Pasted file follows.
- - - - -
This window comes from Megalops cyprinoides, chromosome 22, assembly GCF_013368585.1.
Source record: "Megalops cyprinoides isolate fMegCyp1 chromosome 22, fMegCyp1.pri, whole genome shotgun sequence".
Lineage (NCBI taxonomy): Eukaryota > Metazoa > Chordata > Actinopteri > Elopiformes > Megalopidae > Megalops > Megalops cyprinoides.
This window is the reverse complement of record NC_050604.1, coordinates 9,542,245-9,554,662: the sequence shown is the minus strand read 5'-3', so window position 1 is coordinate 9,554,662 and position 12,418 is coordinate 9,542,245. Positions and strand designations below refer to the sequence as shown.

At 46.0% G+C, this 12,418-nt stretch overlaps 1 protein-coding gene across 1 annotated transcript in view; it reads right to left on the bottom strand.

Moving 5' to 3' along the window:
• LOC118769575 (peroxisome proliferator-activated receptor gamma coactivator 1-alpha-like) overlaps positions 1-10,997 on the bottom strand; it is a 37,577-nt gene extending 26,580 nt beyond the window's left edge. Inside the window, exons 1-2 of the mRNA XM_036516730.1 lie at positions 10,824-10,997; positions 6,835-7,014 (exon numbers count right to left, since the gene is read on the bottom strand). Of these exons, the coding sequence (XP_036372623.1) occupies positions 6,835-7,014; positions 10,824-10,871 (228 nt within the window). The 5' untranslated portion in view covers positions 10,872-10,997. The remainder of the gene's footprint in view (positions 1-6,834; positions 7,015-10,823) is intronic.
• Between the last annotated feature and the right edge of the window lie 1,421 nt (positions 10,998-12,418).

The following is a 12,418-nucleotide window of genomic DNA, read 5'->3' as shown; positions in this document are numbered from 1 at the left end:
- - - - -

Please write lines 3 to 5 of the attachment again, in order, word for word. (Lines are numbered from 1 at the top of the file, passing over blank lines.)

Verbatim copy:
Lineage (NCBI taxonomy): Eukaryota > Metazoa > Chordata > Actinopteri > Elopiformes > Megalopidae > Megalops > Megalops cyprinoides.
This window is the reverse complement of record NC_050604.1, coordinates 9,542,245-9,554,662: the sequence shown is the minus strand read 5'-3', so window position 1 is coordinate 9,554,662 and position 12,418 is coordinate 9,542,245. Positions and strand designations below refer to the sequence as shown.

At 46.0% G+C, this 12,418-nt stretch overlaps 1 protein-coding gene across 1 annotated transcript in view; it reads right to left on the bottom strand.